NEW YORK DAILY NEWS
Friday, October 23, 2015, 1:03 AM
Daniel Murphy, with his son, Noah, after Game 4 on Wednesday, can look back on a life full of baseball… and look forward to a pretty big free agent contract this winter.
Eighteen years after one of the most famous hits in baseball history – when a gimpy Kirk Gibson clubbed a home run off Oakland closer Dennis Eckersley in Game 1 of the 1988 World Series – one of Jacksonville University’s star sluggers pulled off a similar feat on one good leg in a clutch postseason performance.
In an Atlantic Sun Conference playoff game against Campbell, the Jacksonville Dolphins were down by a run late in the game, and had runners at first and third. Terry Alexander, Jacksonville’s then head coach, says his slugger, Daniel Murphy, had a meniscus tear and had been rehabbing the right knee that season.
“The doctor said (Murphy) could do whatever he could do. He just couldn’t run. He could hardly walk,” Alexander says. “We were down by one run, and I put him up to bat. We needed a fly ball to tie it. The first swing that (Murphy) took, he hit it off the top of the fence. Guy from first scores and we win the game. All Murph could do was get to first base. He limped down to first.”
Tim Montez, Jacksonville’s current head coach who was an assistant coach during that 2006 season, says the sequence “was like a Kirk Gibson moment. Daniel could barely move, and he smoked one into the gap.”
While Murphy’s blast didn’t clear the outfield wall like Gibson’s shot off Eck in that Dodgers’ ‘88 Series victory, it was a harbinger of Murphy’s future playoff heroics. Nearly a decade later, the Mets’ scruffy second baseman has owned the 2015 MLB postseason and put up historic numbers – even before the first pitch has been thrown in the World Series, where the Mets will represent the National League.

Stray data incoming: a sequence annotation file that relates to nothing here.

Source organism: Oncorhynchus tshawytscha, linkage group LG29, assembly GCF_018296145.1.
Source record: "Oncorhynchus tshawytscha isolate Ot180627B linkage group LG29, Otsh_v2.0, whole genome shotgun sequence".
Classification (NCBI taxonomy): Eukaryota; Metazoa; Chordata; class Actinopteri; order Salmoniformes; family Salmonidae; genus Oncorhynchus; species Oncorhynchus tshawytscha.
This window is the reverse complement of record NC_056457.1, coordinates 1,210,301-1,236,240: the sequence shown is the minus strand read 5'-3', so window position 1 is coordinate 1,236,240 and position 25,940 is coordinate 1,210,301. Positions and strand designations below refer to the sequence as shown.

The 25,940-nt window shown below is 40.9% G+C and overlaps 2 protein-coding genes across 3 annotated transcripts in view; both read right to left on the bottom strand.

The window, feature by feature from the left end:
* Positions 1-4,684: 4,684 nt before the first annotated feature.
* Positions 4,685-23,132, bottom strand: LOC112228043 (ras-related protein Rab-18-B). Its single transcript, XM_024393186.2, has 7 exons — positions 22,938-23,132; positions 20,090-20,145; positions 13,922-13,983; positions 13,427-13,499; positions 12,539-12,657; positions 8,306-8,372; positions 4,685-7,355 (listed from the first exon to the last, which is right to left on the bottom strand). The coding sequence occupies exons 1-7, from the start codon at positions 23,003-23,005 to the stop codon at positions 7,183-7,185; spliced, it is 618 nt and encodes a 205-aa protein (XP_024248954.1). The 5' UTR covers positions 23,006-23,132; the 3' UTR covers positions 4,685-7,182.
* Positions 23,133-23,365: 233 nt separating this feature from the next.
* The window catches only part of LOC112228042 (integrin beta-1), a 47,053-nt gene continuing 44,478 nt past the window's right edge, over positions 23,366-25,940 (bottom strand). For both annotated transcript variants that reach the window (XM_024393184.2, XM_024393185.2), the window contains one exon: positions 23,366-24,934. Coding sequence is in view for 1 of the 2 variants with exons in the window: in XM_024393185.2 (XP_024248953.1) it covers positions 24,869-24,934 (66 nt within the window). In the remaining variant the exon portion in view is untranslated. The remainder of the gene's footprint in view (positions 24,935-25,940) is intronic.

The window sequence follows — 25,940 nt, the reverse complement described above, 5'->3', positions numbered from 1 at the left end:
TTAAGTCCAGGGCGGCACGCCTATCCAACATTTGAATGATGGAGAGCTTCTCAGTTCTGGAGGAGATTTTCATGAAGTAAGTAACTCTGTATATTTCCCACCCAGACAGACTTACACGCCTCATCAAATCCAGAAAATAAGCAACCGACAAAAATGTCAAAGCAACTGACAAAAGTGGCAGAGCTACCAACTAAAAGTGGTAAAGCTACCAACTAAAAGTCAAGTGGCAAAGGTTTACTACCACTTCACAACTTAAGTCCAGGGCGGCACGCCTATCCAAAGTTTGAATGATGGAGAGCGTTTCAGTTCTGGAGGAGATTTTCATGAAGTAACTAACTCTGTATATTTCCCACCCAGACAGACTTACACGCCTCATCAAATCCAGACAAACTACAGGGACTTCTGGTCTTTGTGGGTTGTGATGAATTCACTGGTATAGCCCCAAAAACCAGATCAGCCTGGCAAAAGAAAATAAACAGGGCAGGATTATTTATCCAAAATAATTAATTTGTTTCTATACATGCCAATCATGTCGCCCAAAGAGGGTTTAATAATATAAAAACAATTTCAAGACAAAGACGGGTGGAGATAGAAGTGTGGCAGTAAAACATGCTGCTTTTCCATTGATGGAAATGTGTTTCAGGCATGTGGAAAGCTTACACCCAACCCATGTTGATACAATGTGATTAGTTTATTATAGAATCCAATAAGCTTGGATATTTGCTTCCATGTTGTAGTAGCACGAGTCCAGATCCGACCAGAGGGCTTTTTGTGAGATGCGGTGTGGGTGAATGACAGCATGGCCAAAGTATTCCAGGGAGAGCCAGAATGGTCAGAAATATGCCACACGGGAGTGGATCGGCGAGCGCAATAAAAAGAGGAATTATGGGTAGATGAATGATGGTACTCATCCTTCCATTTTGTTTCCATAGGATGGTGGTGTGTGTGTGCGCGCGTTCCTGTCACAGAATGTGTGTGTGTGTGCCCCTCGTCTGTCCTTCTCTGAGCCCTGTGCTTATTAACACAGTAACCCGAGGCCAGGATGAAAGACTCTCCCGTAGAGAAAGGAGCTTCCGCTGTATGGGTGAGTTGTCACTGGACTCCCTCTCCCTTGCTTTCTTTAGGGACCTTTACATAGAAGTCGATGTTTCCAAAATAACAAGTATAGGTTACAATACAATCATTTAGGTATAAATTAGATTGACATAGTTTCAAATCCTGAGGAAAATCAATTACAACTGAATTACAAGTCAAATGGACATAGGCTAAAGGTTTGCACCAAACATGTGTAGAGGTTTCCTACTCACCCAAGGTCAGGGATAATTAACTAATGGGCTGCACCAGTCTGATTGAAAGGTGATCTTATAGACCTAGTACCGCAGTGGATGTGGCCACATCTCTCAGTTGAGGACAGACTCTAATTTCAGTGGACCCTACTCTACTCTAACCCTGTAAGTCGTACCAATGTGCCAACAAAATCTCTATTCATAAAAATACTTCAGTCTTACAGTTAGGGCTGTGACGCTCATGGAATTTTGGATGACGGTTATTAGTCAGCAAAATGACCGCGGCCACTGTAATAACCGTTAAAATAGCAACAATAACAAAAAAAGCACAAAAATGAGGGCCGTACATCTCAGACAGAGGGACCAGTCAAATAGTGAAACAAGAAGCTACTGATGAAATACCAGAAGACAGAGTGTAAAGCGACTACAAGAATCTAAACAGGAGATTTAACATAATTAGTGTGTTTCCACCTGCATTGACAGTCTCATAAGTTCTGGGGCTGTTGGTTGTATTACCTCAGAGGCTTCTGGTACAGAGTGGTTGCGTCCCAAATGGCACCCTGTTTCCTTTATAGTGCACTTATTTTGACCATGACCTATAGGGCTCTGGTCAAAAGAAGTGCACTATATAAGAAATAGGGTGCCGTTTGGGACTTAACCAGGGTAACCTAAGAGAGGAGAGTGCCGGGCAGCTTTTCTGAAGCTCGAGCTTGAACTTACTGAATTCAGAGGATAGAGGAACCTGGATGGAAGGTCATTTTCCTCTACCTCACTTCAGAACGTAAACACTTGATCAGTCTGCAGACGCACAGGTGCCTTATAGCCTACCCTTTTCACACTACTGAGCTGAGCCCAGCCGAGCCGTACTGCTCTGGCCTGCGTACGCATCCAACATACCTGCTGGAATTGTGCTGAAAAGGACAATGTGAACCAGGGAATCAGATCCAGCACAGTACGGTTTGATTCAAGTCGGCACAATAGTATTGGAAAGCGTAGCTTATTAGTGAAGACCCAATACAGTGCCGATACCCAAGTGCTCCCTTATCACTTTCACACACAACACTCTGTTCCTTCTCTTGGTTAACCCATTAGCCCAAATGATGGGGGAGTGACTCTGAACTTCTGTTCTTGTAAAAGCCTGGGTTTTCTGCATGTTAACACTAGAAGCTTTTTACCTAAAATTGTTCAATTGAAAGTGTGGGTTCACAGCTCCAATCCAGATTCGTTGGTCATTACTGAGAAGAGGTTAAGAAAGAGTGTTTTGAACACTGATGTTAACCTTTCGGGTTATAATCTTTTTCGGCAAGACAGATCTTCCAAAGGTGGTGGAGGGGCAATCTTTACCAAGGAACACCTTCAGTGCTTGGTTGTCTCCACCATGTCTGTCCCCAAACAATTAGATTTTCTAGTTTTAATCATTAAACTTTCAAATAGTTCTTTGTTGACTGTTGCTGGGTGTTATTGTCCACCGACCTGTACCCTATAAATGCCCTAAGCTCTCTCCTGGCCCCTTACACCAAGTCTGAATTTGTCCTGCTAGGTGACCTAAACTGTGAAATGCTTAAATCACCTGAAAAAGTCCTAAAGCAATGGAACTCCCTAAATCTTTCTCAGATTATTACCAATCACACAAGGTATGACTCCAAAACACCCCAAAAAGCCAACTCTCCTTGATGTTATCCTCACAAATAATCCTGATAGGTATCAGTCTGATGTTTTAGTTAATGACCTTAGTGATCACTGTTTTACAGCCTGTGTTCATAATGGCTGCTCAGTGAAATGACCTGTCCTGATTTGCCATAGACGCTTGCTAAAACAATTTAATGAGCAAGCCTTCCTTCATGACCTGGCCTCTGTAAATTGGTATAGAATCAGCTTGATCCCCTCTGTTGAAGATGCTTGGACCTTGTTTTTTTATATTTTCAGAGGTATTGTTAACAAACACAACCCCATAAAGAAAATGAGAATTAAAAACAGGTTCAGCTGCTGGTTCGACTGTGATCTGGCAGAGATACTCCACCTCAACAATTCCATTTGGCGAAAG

Murphy with his Englewood High School baseball teammates.
But if it seems like an unlikely performance for the newly crowned MVP of the 2015 National League Championship Series, where Murphy morphed into Babe Ruth and crushed four of a record six home runs in six consecutive playoff games, those who coached Murphy or played alongside him prior to his being drafted by the Mets in 2006 say the 30-year-old Jacksonville native has earned every accolade and reward he has collected in his first big-league postseason. Through injuries and setbacks, after Division I baseball programs snubbed him out of high school and after some frustrating seasons with the Mets, Murphy has finally come full circle from his Englewood High School and Jacksonville University baseball roots.
“I’m very proud of him. He’s had one of best postseasons of anybody in history,” Alexander says of his former baseball pupil. “It’s not just having a good game, it’s being phenomenal. It couldn’t happen to a better guy and a better family. They’re such good people. Murph’s that guy that just keeps working at his craft. He always has a burning desire to get better.”
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Lee Geiger was already several years into his baseball coaching stint at Englewood High in Jacksonville when, he says, a junior high coach alerted him of a budding slugger.
“He says, ‘I’ve got a guy that can hit. Doesn’t run real well, but he can hit. His name is Daniel Murphy,’” says Geiger, recalling the conversation from circa 1999. “Sure enough, Murph comes in as a freshman and hits over .500 (for the junior varsity Rams squad).”
Geiger, 45, remembers Murphy as a “pudgy” freshman who would sit with Geiger and another teacher, Mitch Owens, at lunch during that 1999-2000 school year, not afraid to handle a conversation with his teachers but shy enough during the awkward teenage years to sit separately from his peers. Geiger says that Murphy “got more confidence” during his sophomore year, and by his junior year he was hitting the weight room, maturing as a player and pulling balls into right field. Owens, who taught Murphy high school economics, says Murphy was always a “‘Yes sir, no ma’am’ type of kid” who steadily gained confidence leading up to his senior year.